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Aegina is the nearest of the Saronic Gulf Islands to Athens, Greece.

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Points of Interest in Aegina


Aegina is a triangle about 11 km on a side (83 km2). The north and west coasts are fairly flat, well-populated, and easily accessible; the southeast is more rugged and wild, with smaller mountain and port villages.

One of the best ruins, the Temple of Apollo, overlooking the bay, is a five-minute walk from the port at Aegina. Turn to the left and start walking; admission to the museum at the entry point to the ruins is less than five Euros and will yield a fantastic experience. You can wear a swimsuit and bring lunch with you into the area, and actually sit on top of the crumbling marble and look out over the island and the water—almost all the way to Piraeus.

Also, ask about the temple of Aphaia—it's gorgeous and huge, and can be reached by taxi or motorbike. It's surrounded by pines on a hilltop overlooking Aghia Marina on the east side of the island. The admission there is only three or four Euros and on a clear day you can see for miles from its vantage point. There is a nice little cafe and shop across the street from the temple with a decent bathroom, as well.

Perdika ("Partridge") is a fishing village at the south end of the island's west coast, a half-hour bus or fifteen-minute taxi ride. Strolling around the town's peninsula gives you lovely views of sea, adjacent islands (including the spectacular, uninhabited Moni), and the volcanic Methana peninsula. A second long point of land, south across the narrow harbor from Perdhika, is deserted except for goats and donkeys (and officially off-limits according to Hellenic Navy signs), but out at the end of it is the world's only seaside, 360-degree camera obscura: wait five minutes for your eyes to adjust, and the whole landscape slowly appears on the round wall, upside down.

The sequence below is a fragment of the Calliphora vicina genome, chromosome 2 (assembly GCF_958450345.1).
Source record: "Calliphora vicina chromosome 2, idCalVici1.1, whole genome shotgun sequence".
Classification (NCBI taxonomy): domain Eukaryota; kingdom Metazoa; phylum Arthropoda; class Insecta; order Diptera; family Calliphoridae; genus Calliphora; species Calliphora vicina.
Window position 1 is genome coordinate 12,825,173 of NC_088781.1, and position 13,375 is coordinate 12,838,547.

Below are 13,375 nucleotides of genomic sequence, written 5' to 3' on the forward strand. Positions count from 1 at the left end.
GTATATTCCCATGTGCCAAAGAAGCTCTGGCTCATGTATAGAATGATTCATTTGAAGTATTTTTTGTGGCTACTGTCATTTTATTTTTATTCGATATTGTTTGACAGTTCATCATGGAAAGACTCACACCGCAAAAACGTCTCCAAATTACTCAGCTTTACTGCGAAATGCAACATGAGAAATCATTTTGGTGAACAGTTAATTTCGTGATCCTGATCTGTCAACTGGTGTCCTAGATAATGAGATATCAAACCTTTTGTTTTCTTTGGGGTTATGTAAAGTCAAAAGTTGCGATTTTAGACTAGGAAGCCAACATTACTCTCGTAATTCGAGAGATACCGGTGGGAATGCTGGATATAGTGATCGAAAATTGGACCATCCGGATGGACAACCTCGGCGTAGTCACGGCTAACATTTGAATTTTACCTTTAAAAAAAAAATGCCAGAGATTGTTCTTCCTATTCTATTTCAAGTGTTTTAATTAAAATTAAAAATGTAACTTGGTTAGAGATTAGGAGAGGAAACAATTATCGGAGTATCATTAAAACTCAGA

Agios Nektarios, a large, elaborate, modern Orthodox church and monastery, lies about halfway between Aegina Town and Agia Marina. Across the road and uphill is the entrance path to Paleochora (Old Town). This is where the island's population retreated from pirates for several hundred years; though it has been deserted since the early 19th century, many of the dozens of churches still standing are maintained by island families. A walk up to the double church on the peak makes a quiet and beautiful hour.

The tallest peak on Aegina, usually called Oros ("mountain"), is 532m. A motorbike will take you about halfway up, and the footpath, fairly well marked by cairns, takes another 30 or 45 minutes. At the top is (of course) a church, and from there you can see 360 degrees of the Saronic Gulf: Sounio, Athens, the Corinth Canal (almost), Methana, Poros.

Archaeological Museum of Aegina

Monastery of Saint Nectarios

Temple of Afea

Christos Kapralos Museum

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About Aegina


Aegina is a destination for upper-middle-class Athenians longing to get out of the urban hustle of the city, and is a wonderful island for swimming, shopping, and recreation. The locals are extremely friendly and helpful, and almost every merchant speaks excellent English. Aegina is worth at least a day of your itinerary, and you may find yourself staying overnight.


In Aegina Town, as in all island ports, the waterfront is lined with cafes. The best waterfront taverna may be the one at the north end (from the pier, turn left), called Flisvos. Somewhat hidden in the middle of town is Patitiri, with simple but excellent traditional food. During the summer, Ippocampos (Seahorse) at the south end of town is a one-man gourmet operation, with probably the most extraordinary food on the island.

In Aghia Marina, go to Pita Toms, where soulvakis and gyros are fresh and inexpensive (1,60 euro).

Perdhika, at the southwest tip of the island, has a whole row of good tavernas.

This article is based on Creative Commons Attribution/Share-Alike 3.0 Licensed text from the article Aegina on Wikivoyage.